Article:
I would probably write much of this remaining section in my “Notes on a Blog” over at www.morethankids.com, but it seems appropriate to continue writing below considering recent events.

 (bryan farley)

I saw Black Virgins the Sunday before the Ghost Ship Fire and the same month as the 2016 election. After the performance, Echo led a discussion. Audience members, many of whom are women of color, shared concerns about living in the Bay Area. They shared the experience of living in a so-called liberal part of the country, yet feeling left out. The Bay Area is not the safe place for women of color as many people think.

The greater Bay Area community can learn a great deal from Echo Brown and her audience members. In the post-election/post-Ghost Ship Fire Bay Area, it is too simplistic to claim that Donald Trump’s campaign “provided a platform for white supremacists.” How do Bay Area Liberals provide a platform for racism to continue? How did Oakland provide a platform for the Ghost Ship Fire?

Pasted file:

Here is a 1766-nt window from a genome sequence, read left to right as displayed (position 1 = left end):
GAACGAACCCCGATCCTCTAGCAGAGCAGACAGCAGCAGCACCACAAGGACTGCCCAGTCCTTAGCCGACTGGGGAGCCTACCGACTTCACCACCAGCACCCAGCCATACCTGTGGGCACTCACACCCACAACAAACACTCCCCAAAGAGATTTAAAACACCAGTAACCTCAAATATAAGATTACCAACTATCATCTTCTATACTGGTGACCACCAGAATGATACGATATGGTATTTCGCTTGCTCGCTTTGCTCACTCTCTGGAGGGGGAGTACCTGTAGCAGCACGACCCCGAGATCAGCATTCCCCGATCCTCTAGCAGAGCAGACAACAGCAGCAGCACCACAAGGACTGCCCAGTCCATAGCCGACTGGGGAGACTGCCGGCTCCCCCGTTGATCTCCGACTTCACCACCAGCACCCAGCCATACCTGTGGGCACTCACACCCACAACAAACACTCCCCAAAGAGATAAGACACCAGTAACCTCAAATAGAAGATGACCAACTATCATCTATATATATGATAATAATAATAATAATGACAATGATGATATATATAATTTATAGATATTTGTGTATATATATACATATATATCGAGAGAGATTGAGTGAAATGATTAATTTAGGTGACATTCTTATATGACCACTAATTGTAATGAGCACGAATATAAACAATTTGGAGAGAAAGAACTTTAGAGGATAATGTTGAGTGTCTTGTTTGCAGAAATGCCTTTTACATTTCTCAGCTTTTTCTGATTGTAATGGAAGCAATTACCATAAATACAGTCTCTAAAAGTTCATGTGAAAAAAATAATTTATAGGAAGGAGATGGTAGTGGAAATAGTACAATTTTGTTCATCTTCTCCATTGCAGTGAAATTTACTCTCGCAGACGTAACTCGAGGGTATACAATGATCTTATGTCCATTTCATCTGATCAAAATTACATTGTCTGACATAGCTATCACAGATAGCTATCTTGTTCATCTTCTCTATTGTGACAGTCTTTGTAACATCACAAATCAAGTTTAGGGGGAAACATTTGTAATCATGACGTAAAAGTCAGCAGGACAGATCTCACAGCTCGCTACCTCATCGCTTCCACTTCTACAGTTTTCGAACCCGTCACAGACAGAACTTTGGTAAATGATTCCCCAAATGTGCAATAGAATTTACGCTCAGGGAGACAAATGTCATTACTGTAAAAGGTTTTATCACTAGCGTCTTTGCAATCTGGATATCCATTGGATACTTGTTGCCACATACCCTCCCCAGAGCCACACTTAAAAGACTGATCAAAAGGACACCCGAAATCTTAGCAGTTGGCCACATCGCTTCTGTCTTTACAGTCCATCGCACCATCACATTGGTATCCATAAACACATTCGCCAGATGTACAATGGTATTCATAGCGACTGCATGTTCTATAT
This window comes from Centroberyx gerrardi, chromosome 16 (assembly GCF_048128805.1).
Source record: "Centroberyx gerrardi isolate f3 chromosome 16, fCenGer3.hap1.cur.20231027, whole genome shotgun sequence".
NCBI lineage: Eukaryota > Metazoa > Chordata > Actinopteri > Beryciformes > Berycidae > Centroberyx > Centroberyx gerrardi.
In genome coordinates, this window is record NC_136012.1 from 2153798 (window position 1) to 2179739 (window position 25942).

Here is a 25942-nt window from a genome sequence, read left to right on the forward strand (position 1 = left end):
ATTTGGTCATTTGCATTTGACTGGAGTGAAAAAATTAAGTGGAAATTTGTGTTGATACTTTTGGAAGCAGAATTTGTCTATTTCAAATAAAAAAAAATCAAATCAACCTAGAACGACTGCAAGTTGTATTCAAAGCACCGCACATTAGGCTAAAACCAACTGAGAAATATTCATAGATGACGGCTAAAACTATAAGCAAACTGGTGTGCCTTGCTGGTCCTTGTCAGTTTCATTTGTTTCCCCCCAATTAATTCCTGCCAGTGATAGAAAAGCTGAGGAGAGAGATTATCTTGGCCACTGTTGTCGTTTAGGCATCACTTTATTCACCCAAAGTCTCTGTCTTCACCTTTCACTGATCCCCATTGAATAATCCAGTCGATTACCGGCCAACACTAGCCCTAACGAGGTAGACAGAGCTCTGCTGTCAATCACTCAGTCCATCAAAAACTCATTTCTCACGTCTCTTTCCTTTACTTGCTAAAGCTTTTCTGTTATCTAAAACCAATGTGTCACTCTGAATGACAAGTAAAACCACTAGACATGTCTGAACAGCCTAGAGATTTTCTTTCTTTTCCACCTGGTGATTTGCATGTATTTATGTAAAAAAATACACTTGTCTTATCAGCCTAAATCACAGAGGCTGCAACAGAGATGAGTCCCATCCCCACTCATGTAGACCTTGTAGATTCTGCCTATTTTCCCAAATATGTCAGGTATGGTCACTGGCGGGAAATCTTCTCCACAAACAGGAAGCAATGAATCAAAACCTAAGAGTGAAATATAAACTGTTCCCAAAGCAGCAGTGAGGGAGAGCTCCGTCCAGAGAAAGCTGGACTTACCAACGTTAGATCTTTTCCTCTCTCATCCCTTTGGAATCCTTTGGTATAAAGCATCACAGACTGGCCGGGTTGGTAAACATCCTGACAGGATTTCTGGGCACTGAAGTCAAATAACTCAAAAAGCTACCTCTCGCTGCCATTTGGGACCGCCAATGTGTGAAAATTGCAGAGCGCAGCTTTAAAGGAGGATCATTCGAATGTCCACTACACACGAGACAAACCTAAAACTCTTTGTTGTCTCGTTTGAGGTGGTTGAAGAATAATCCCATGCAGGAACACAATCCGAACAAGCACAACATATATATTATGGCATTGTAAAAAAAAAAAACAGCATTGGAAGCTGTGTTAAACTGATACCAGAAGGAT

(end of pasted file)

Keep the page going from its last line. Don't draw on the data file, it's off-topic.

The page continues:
Black Girls Are Not For Virgins forced me to ask basic questions that many white folks are afraid to ask publicly. I think that white folks would rather discuss vague definitions of diversity, equity and policy. We don’t want to ask real tough questions about our Time, Treasure and Talent.

Who do we love? Who do we love romantically? Where do we love and where do we live?

Where do we send our kids to school? Why do we send our kids to THAT school? Is it because we don’t want OUR kids to go to school with THOSE people? Do we really love THOSE people?

Where do we work? How does our business recruit new staff? How does the HR Department help talented people code-switch so they don’t get stuck behind the latest automated HR software? When we do not challenge our employers, what platform do we think we are providing?

I think we need to question our priorities. In Oakland, we have passed a soda tax to increase safety. Our city council passed a gun measure (for safety). Did those actions become our priorities? Did those actions improve health and safety or were they merely safe actions?

Echo acknowledges that when people ask difficult questions, it comes with a cost. I am grateful that Echo Brown presents these issues so forcefully. It provides space for the rest of us to ask the difficult questions, even if asking those questions might come at a cost.

NOTE: I edited the post on 12/12 (and again on the 14th). I might still add a notes section on my older blog and if I do, I will include this source about performing roles.